Forum Examines Relationship between Athletics, Academics
The challenges and benefits of being a student-athlete were discussed by a panel of faculty, administrators, alumni, and a coach during a Community Forum on Athletics and Academics held at Providence College.
About 75 people gathered in the Feinstein Academic Center for the forum, which was sponsored by the Center for Teaching Excellence, the Department of Art and Art History, and the Department of Athletics as part of the College’s SPORT:ART celebration, which also featured art exhibits, lectures, and a film series.
Panelists were College President Rev. Brian J. Shanley, O.P. ’80; Catherine Little Bert ’77, a College trustee and former student-athlete; John M. Sweeney, senior vice president for finance and business/CFO; Robert G. Driscoll, Jr., associate vice president for athletics and athletics director; Ed Cooley, men’s basketball head coach; Margaret P. Ruggieri, assistant dean of undergraduate studies and director of academic advising; Jonathan Gomes, associate director for academic services, and two alumni who were student-athletes, Melissa McGow ’07 and Dinos Stamoulis ’07.
Father Shanley said participation in the BIG EAST Conference and Division I is an important part of the College’s profile because it helps to attract prospective students, builds a sense of community among alumni and students, and is a point of pride for people throughout Rhode Island.
“Our athletes learn things about life — competition, contending, striving, and discipline,” said Father Shanley. “Athletics, done right, can teach skills that are important for life.”
McGow, who played field hockey at PC, went on to law school at Roger Williams University and graduated as valedictorian. She clerked at the Rhode Island Supreme Court and now works as a corporate finance lawyer in Boston.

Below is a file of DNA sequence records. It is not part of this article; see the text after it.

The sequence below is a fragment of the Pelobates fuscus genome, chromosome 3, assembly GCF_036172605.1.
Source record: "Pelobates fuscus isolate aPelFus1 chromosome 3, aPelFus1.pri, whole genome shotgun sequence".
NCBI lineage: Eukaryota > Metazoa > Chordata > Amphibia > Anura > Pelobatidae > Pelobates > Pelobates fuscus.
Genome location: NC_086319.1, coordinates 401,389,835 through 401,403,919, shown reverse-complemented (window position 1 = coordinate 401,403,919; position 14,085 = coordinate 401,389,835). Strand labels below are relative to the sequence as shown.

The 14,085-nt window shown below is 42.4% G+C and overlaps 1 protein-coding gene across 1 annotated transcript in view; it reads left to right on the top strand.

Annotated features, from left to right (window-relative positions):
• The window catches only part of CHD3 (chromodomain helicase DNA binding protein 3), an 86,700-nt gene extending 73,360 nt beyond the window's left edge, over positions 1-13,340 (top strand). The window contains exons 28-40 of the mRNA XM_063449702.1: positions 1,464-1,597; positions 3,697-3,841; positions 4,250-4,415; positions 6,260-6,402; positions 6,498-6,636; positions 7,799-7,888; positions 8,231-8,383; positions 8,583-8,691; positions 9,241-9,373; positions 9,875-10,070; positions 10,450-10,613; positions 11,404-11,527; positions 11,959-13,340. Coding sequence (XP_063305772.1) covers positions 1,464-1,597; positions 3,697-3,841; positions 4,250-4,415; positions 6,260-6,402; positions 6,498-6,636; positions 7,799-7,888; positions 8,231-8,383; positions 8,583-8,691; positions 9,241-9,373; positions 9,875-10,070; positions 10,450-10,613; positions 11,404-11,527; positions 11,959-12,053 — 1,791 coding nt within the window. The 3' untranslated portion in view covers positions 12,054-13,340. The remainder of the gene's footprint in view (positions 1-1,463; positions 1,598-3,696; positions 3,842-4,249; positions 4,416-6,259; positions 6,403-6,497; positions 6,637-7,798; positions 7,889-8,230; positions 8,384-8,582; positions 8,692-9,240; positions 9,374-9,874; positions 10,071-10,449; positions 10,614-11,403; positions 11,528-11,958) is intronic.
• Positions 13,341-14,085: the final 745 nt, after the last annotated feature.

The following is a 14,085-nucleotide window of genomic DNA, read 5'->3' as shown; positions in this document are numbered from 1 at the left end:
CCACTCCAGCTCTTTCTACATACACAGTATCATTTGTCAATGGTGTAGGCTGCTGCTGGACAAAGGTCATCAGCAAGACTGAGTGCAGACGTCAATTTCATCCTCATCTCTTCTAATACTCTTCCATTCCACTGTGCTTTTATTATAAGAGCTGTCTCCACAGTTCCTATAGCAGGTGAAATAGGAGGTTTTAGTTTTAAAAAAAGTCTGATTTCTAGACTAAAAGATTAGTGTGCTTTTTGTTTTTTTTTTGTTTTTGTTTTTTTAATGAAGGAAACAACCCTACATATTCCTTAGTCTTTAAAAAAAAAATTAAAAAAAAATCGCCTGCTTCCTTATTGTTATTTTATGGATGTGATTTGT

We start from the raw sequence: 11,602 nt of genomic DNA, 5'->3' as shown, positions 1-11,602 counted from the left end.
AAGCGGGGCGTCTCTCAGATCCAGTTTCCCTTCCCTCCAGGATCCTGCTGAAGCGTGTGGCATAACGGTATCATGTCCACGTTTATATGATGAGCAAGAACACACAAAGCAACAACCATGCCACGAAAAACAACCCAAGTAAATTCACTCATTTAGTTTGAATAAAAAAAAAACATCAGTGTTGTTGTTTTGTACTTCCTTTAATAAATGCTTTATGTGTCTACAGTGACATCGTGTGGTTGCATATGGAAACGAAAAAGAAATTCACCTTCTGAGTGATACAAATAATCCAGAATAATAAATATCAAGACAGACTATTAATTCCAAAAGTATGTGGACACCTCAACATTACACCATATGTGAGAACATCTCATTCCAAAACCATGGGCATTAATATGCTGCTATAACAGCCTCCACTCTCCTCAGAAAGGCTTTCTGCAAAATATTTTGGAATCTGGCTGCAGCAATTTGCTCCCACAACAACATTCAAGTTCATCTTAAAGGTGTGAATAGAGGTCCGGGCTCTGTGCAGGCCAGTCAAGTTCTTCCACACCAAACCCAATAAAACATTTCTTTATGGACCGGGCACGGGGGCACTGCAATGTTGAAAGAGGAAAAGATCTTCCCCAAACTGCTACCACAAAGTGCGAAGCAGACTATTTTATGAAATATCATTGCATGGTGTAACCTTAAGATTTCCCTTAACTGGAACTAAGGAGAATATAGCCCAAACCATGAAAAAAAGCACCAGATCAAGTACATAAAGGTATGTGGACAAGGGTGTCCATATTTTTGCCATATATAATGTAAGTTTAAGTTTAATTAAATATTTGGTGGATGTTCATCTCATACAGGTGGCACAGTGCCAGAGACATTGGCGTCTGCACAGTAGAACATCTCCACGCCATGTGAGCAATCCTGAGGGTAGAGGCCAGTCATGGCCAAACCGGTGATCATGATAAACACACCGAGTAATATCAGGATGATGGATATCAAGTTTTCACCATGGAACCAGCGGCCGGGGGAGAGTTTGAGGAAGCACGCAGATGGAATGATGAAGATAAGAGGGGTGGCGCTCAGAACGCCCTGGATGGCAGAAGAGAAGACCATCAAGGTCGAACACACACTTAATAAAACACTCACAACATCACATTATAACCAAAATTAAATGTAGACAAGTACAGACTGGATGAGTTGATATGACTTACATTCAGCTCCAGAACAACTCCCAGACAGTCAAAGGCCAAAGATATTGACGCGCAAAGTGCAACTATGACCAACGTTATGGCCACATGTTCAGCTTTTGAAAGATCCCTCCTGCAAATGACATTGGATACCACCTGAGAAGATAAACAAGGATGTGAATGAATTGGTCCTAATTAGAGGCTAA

“In my first year of law school, which people warned was going to be the worst year of my life, I was able to thrive,” said McGow. “I went to class and paid attention — that was all I knew” from her training as a student-athlete.
When she no longer played sports, she felt a loss of “balance” in her life, she said.
As a hockey player, Stamoulis said he felt that other students viewed him “as a leader, but as a slacker in class,” so it became his goal to be the first to arrive at every class and to sit in the front row. After graduation, he played professional hockey for three years before retiring and starting a granola company with his wife.
“Without a doubt, if I hadn’t gone to class and paid attention, I’d be a lost puppy right now,” Stamoulis said. He warned other student-athletes not to count on a career in sports. “As you go up the ladder, it becomes much more competitive, and it doesn’t become something that’s fun,” he said.
Engaging athletes in academics
Ruggieri, whose twin daughters were student-athletes, said she knows firsthand the challenges of balancing academics and sports. Gomes and she spoke about the need to engage student-athletes in academic planning.
Some professors excuse student-athletes from class due to their travel schedules, but others do not, Ruggieri said.
Father Shanley said it is important for faculty and administrators to make sure that athletes can succeed academically. He described efforts the College made to enable a hockey player to study biology despite a difficult practice schedule.
Faculty suggested ways to bridge the gap between athletics and academics. For example, if a student-athlete is having trouble with a course, the professor could meet with the athlete and the coach. Athletes who are successful academically could serve as mentors to those who might be struggling.
Driscoll said the Department of Athletics has a goal that 100 percent of its student-athletes will graduate from college.
Cooley told the audience that he considers himself a teacher in his relationship with his basketball players. After every practice and game, he urges players to be prepared for class and tells them to respect their teachers as they do their coaches. He said he also tries to instill in them the need to prepare for life beyond basketball.
“At the end of the day, the air is going to come out of the ball, and then, who are you?” asked Cooley. “I get that.”
The event organizers, Dr. Laurie L. Grupp, professor of education and director of the Center for Teaching Excellence, Dr. Paul Crenshaw, associate professor of art history, and Jill M. LaPointe, executive associate athletic director and senior women’s administrator, said they hope the discussion can continue at forums in the future.
— Vicki-Ann Downing
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